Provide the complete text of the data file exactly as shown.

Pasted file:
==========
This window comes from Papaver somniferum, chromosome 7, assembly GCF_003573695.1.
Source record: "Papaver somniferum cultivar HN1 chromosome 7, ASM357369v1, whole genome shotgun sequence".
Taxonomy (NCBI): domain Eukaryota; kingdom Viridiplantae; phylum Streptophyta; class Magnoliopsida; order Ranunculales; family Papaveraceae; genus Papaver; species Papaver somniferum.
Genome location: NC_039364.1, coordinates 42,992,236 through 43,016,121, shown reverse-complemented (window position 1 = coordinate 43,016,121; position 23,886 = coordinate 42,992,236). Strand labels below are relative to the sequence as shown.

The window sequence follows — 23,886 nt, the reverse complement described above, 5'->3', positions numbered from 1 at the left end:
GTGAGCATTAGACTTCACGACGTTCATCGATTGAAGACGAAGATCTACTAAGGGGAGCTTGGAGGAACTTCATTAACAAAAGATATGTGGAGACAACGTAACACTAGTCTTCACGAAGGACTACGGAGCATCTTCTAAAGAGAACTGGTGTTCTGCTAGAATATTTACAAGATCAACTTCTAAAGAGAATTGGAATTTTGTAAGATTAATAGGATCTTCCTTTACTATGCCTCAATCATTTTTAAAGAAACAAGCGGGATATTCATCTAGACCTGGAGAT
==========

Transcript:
This window comes from Papaver somniferum, chromosome 7, assembly GCF_003573695.1.
Source record: "Papaver somniferum cultivar HN1 chromosome 7, ASM357369v1, whole genome shotgun sequence".
Taxonomy (NCBI): domain Eukaryota; kingdom Viridiplantae; phylum Streptophyta; class Magnoliopsida; order Ranunculales; family Papaveraceae; genus Papaver; species Papaver somniferum.
Genome location: NC_039364.1, coordinates 42,992,236 through 43,016,121, shown reverse-complemented (window position 1 = coordinate 43,016,121; position 23,886 = coordinate 42,992,236). Strand labels below are relative to the sequence as shown.

The window sequence follows — 23,886 nt, the reverse complement described above, 5'->3', positions numbered from 1 at the left end:
GTGAGCATTAGACTTCACGACGTTCATCGATTGAAGACGAAGATCTACTAAGGGGAGCTTGGAGGAACTTCATTAACAAAAGATATGTGGAGACAACGTAACACTAGTCTTCACGAAGGACTACGGAGCATCTTCTAAAGAGAACTGGTGTTCTGCTAGAATATTTACAAGATCAACTTCTAAAGAGAATTGGAATTTTGTAAGATTAATAGGATCTTCCTTTACTATGCCTCAATCATTTTTAAAGAAACAAGCGGGATATTCATCTAGACCTGGAGAT